WIP - Composition Help



  • There's a creek on my wife's grandparents land where kids love to catch crawdads and that gave me a couple of ideas I wanted to explore. I know I struggle with composition and wanted to get some feedback on that and anything else. Is it working? Do I need to shift or change something all together? Behind the building is a mountain. At the top are leaves from a shade tree the boy is under but I'm not sure if that's reading right. Above the mountain and behind the boys head are clouds. I just noticed that based on the fence the horizon line might be splitting the image in half so should that come down or up? Thanks for looking!

    0_1527873670117_Crawdad_P.png



  • It works for me. I personally think the fence is ok where it is as long as you down play it a bit when your render it.



  • @jon-anderson I agree with @TessaW with the fence is ok where it is. If you were to move it I would move it up. But with keeping it where it is and the perspective of it, if the boy was to stand up next to the fence it looks like it would only be at his waist. Would that be the correct height of the fence? I used to have a wood fence like that growing up and it would come up to my chest. Suggestion to maybe make the posts in the front a little taller? I could be wrong on that.



  • Thank you @TessaW and @Chip-Valecek for your feedback. I did make an adjustment with the fence to adjust the size and depth while hopefully not drawing too much attention away from the boy. I did some quick value studies and threw in some color. I wanted to try the digital pencil technique with this but I keep getting frustrated with my bamboo tablet. Again, advice is welcome. Thanks.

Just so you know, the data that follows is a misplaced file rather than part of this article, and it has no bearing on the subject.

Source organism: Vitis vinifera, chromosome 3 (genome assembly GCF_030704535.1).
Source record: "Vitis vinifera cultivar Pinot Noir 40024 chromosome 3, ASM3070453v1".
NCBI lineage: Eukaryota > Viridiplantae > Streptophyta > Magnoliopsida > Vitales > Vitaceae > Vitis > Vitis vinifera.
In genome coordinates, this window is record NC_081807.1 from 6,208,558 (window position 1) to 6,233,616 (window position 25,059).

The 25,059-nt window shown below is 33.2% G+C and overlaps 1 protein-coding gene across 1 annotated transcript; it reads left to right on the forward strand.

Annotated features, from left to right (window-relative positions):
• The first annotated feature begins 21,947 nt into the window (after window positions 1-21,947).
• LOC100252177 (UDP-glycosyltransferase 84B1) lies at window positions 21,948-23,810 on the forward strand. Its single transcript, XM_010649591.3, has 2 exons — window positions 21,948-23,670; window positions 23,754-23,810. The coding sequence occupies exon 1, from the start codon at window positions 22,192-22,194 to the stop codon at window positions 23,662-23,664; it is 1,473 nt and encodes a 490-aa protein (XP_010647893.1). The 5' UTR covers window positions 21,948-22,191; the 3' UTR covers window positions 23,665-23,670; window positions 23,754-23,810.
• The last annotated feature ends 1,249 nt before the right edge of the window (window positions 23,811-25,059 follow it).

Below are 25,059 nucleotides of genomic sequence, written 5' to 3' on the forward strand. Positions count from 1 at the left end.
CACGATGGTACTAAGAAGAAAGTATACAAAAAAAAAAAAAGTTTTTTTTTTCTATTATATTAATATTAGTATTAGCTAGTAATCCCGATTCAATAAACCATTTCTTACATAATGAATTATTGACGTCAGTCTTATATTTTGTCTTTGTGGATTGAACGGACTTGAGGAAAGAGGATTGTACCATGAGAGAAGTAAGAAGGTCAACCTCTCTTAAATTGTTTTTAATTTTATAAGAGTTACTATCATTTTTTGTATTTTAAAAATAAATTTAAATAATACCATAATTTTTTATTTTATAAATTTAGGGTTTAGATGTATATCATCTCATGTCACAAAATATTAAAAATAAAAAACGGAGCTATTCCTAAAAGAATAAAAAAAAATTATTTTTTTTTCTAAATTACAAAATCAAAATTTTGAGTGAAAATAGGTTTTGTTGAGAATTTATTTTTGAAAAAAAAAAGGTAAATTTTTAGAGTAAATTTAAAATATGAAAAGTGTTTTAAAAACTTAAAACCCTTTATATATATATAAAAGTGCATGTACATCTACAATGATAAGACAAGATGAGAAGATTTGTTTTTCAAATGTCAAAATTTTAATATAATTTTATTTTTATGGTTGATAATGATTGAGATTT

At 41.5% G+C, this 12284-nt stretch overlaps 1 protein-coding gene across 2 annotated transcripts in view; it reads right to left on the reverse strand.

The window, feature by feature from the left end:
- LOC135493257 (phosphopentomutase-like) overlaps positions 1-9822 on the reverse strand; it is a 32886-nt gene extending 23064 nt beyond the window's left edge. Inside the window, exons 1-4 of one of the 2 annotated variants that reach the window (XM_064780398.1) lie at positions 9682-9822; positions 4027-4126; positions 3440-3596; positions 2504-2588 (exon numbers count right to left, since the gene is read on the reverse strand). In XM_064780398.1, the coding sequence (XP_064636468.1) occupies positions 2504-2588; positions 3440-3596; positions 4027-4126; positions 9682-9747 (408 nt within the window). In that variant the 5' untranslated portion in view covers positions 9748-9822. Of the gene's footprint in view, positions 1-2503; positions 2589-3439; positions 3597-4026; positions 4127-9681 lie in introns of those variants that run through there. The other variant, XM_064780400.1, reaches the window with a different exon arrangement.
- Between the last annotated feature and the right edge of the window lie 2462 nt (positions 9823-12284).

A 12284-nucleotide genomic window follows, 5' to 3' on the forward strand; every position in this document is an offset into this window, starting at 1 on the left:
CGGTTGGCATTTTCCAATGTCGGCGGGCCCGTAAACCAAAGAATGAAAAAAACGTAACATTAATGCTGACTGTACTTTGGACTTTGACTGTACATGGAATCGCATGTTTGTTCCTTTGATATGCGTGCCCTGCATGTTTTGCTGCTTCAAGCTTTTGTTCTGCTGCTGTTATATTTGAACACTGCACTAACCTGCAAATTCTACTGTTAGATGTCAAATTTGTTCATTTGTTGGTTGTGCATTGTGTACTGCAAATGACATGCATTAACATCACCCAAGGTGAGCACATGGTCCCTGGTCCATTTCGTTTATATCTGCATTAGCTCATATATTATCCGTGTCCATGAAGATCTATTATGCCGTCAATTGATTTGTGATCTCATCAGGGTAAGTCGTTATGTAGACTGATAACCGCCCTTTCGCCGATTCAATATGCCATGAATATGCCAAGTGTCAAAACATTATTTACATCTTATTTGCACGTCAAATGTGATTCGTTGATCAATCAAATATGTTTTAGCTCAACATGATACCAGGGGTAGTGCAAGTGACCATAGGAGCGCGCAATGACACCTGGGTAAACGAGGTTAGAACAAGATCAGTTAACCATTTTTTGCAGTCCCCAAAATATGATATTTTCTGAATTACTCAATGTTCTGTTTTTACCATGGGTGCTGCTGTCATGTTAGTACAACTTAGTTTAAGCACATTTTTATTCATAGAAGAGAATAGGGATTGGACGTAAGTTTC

0_1528319966834_Crawdad Color.jpg



  • @jon-anderson fence works much better now. What happen to the shade trees? I liked those and that would have played well with some cool lighting on the boy.



  • This is shaping up well, the drawing looks great and the composition works so far. Personally, I would loose the clouds and re-introduce the tree branches. Framing or blocking the corners is a very old and successful composition device and I think it would work well here. I would also tweak the proportions of the boy a bit. He seems to have a very massive torso compared to the legs and arms and the back leg is quite a bit shorter than the front one. His expression reads scared and surprised at the moment - maybe it could move more into the direction of „cheeky and proud“? He has already caught a few crabs, so he shouldn’t be scared or surprised by a new one. Is it a stream in front of the boy and you’re going to add the water during rendering?